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Rated: E · Essay · Biographical · #2265360
My family's complicated history

The Poet will publish my poem, “My Mother’s History” in an upcoming anthology on Cultural Identity. My ethnic background is a bit complicated. Depending upon how I look at it, I have 18 to 20 nationalities in my tangled family DNA.

From my father’s side of the family, I inherited a German family name, Scandinavian blue eyes, with ancestors coming from France, Germany, Finland, Denmark, Lapland, Norway, Netherlands, Russia, Sweden, Ukraine, and somehow the Basque region. I also have some Jewish ancestry and a trace of Mongolian ancestry as do most people of Eastern European background. And my DNA test also claims that there is some Italian ancestry somewhere and perhaps Spanish ancestry.
From my mother’s side of the family, I am part Scot, part Irish, part French, part Dutch, part Cherokee and part Nigerian. Since she was part of the lost tribe of the Cherokee Indians, her story is particularly complicated as her ancestors fled before being enrolled in a tribe and lived in the Ozarks intermarrying with other Indian tribes, Scot and Irish settlers, and escaped slaves. In any event, there are so few people in her ethnic group -perhaps 25,000 that they don’t show in DNA tests. Since her parents show Cherokee that means I am anywhere from 1/8 to 1/8 Cherokee. I met my uncle once and he looked Cherokee to me.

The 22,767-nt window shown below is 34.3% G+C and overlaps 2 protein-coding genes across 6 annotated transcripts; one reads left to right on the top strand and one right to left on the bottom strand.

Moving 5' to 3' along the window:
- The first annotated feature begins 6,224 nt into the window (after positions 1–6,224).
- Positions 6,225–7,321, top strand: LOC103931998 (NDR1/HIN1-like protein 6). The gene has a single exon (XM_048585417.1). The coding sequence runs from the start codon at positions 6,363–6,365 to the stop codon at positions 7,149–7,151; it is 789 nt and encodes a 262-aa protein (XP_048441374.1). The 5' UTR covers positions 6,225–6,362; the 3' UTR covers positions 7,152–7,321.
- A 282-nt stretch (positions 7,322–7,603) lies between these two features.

The following are my poems exploring my ethnic history. Enjoy.

My Mother’s History

One day many a year ago
My mother spoke to me
About her family’s tangled history,

She spoke to me
Of lies, half-truths, and myths
Some of which may have been true
And throughout the evening
Her history came alive.

She was born in the hills
of North Little Rock
The 10th of 11 children
Of an ancient dying race.

The Cherokees
who had run away
Refugees who fled in the hills.

Part of the lost tribe of the Cherokee nation
Part Cherokee, Choctaw, Creek, Seminole
and African Americans
Who fled to the mountains
To avoid the trail of tears.

Rather than join the rest
In the promised land
Of Oklahoma.

They did not exist
I did not exist.

The BIA told us
No Indian scholarship
For you

Since you can’t prove
You are in fact
Of Native American ancestry,

I asked my mother
What does this mean?
She said

No BIA money for you,
My non-Indian son.

Her family and Bill Clinton family
Were related
Bill Clinton and I are distant cousins

When I met him
I related my family history
He concluded that we were indeed cousins